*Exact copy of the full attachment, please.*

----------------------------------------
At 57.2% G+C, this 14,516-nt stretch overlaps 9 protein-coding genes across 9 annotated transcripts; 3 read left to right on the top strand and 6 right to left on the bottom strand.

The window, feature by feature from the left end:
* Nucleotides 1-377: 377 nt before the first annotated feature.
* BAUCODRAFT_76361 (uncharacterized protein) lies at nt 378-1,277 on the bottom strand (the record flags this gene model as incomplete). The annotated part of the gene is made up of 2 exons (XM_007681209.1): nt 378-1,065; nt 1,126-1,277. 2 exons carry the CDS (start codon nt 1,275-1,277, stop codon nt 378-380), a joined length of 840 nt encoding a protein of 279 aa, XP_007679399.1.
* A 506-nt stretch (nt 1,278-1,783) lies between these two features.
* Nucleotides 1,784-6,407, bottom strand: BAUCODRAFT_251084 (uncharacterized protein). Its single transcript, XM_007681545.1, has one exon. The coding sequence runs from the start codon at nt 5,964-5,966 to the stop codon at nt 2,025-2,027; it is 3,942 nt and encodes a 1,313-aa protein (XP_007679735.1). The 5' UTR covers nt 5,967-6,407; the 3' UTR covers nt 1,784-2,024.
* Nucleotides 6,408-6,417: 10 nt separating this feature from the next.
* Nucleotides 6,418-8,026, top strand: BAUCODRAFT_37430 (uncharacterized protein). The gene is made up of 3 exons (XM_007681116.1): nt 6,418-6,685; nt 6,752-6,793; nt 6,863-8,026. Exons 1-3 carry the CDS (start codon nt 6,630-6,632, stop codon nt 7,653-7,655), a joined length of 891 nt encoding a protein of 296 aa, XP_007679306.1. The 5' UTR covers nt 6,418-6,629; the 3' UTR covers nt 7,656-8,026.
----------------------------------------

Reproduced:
At 57.2% G+C, this 14,516-nt stretch overlaps 9 protein-coding genes across 9 annotated transcripts; 3 read left to right on the top strand and 6 right to left on the bottom strand.

The window, feature by feature from the left end:
* Nucleotides 1-377: 377 nt before the first annotated feature.
* BAUCODRAFT_76361 (uncharacterized protein) lies at nt 378-1,277 on the bottom strand (the record flags this gene model as incomplete). The annotated part of the gene is made up of 2 exons (XM_007681209.1): nt 378-1,065; nt 1,126-1,277. 2 exons carry the CDS (start codon nt 1,275-1,277, stop codon nt 378-380), a joined length of 840 nt encoding a protein of 279 aa, XP_007679399.1.
* A 506-nt stretch (nt 1,278-1,783) lies between these two features.
* Nucleotides 1,784-6,407, bottom strand: BAUCODRAFT_251084 (uncharacterized protein). Its single transcript, XM_007681545.1, has one exon. The coding sequence runs from the start codon at nt 5,964-5,966 to the stop codon at nt 2,025-2,027; it is 3,942 nt and encodes a 1,313-aa protein (XP_007679735.1). The 5' UTR covers nt 5,967-6,407; the 3' UTR covers nt 1,784-2,024.
* Nucleotides 6,408-6,417: 10 nt separating this feature from the next.
* Nucleotides 6,418-8,026, top strand: BAUCODRAFT_37430 (uncharacterized protein). The gene is made up of 3 exons (XM_007681116.1): nt 6,418-6,685; nt 6,752-6,793; nt 6,863-8,026. Exons 1-3 carry the CDS (start codon nt 6,630-6,632, stop codon nt 7,653-7,655), a joined length of 891 nt encoding a protein of 296 aa, XP_007679306.1. The 5' UTR covers nt 6,418-6,629; the 3' UTR covers nt 7,656-8,026.